Super Street Network

Due to the EU’s Global Data Protection Regulation, our website is currently unavailable to visitors from most European countries. We apologize for this inconvenience and encourage you to visit www.motortrend.com for the latest on new cars, car reviews and news, concept cars and auto show coverage, awards and much more.MOTORTREND.COM
 |   |  The Practicality Of Exotic Cars - Parts & Labor
Subscribe to the Free
Newsletter

The Practicality Of Exotic Cars - Parts & Labor

Sole Searching

Oct 1, 2007
Epcp_0710_01_z+mike_febbo+portrait Photo 1/2   |   The Practicality Of Exotic Cars - Parts & Labor

Parking garage, bleep-bleep, open trunk. Load 87 pounds of camera gear, laptop, external drive and associated dangly things. Flop in ground-level seat, adjust, grumble, adjust again, compromise. Push game show-sized starter button, whirr, vroom, whum-whum-whum-whum, smooth. Lump along at 5 mph, grit teeth, speed bump, exhale. Accelerate, 35 mph, enter city street, jump on brakes, red light, zero. Blast to 75 mph, freeway on-ramp, engine note, stupid grin, slow to 30, merge. Plod along at 45 mph for 10 minutes on mind-numbingly boring freeway drive in traffic. Exit freeway, another quick blast, another stupid grin, brakes, stop, frown. Another 10 minutes of start and stop, right-hand turn without slowing, I grin, society frowns. Park car capable of 180 mph after half hour of traffic, bleep-bleep, look back, grin one last time, walk inside. Home.

I wear Vans shoes just about every day. Not just any Vans, generally Old Skools. I have several pairs: all black, blue with palm trees, stars, I even have Jeff Spicoli checkerboard slip-ons. I probably have 20 pairs of Vans in my closet. When I was younger, I would wear high-end athletic shoes. Shoes with gas pockets or gel inserts with ratcheting straps or Velcro flaps across the instep. Adjusting shoes like that added 15 minutes to my morning routine; not so much getting dressed as an install process.

I still wear Adidas cross trainers at the gym and a separate pair for running. However, I feel a little silly wearing a shoe designed for a pro athlete just to walk around the office or the grocery store. It's like taking a $400 titanium putter to the Fun-O-Rama mini-golf course.

Epcp_0710_02_z+mike_febbo+vans Photo 2/2   |   The Practicality Of Exotic Cars - Parts & Labor

I sometimes feel the same way bringing home the latest and greatest high-performance car some proud manufacturer has sent over. I am in a car capable of time-travel top speed, face-altering acceleration and braking power that will leave you wondering how your Hawaiian-print boxers ended up on the floor of the car while your jeans are still in place. And I'm sitting in traffic. Not that today's high-performance cars mind. Unlike cars of the past, modern supercars will sit in traffic and idle without a whimper or cough. They will even do it while using the A/C.

The problem is, I feel like no one is happy in this scenario. The car wants to be out blasting through some canyon, I would rather be in something that is less thirsty and where I'm not constantly worried about some lifted truck running over the front corner during a lane change. Everyone else on the road wouldn't have to expend extra effort trying to cut-off, box-in or otherwise punish the prick with the fancy car.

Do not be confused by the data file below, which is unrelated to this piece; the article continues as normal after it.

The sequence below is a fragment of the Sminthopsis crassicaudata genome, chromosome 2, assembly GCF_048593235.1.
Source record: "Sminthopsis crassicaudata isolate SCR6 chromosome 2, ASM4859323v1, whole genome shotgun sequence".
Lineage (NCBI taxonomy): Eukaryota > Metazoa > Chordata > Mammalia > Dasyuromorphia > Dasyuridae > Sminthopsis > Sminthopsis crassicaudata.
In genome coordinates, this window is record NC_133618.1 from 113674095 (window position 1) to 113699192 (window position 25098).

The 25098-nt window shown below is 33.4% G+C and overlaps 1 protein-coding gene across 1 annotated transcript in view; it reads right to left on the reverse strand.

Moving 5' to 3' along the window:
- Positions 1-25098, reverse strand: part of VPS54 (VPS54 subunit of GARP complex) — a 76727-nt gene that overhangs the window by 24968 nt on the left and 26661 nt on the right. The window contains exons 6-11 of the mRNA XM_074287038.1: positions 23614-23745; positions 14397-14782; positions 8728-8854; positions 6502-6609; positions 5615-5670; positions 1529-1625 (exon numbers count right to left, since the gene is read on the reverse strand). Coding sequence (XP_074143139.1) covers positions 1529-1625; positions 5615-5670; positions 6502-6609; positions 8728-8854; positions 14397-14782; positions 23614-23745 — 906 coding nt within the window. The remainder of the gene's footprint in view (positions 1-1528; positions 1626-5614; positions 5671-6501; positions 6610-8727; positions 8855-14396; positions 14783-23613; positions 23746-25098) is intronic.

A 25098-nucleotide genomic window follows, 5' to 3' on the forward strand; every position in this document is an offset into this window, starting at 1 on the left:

It's times like this when I really see the value of having a separate car to commute in. Don't get me wrong, I love driving exotics and sports cars, and it's part of the job to evaluate them in all situations (I know, it's tough being me). But having this job really makes a person realize the value of commuter cars.

I constantly see giant SUVs, sports cars and big sedans, all with a single occupant, maybe two. I see the same people every day on my commute and wonder why someone would drive a six-passenger vehicle with one person in it.Do they enjoy spending exorbitant amounts of money to fill them up once a week? Does the sports car driver like piling miles onto his pride and joy?

An old friend of mine who owns a Porsche shop said something very wise to me when I bought my 911. He was asking what my plans were, if I was going to modify it, etc. I gave him a rough outline of what I wanted to do. In the end, he said: "You know, the best thing you can buy for a 911 is a daily driver." He was absolutely right.

BROWSE CARS BY MARKET

MORE FEATURES

Preview the April 2019 issue of Super Street, with the first modified A90 Supra (sort of), an underground RX-7 drifter, Carbon Signal’s threesome of Datsun, and more!
Bob HernandezFeb 15, 2019
The G-Class has changed a lot since the 460-series debuted in 1979. Today, the G-wagon is now as much an S-Class as it is an off-roader
Bradley IgerFeb 15, 2019
Iconic livery and 420 whp transform this classic Mazda.
Benjamin HuntingFeb 14, 2019
That's about what the Honda Civic Type R makes and nearly twice as much power as we got from the last Mini JCW GP back in 2012
Collin WoodardFeb 13, 2019
Created exclusively for Japan, the model gets no powertrain upgrades but looks fantastic enough that we don’t really care.
Ed TahaneyFeb 13, 2019
Sponsored Links

SEARCH ARTICLES BY MAKE/MODEL

Search
CLOSE X
BUYER'S GUIDE
SEE THE ALL NEW
NEWS, REVIEWS & SPECS
TO TOP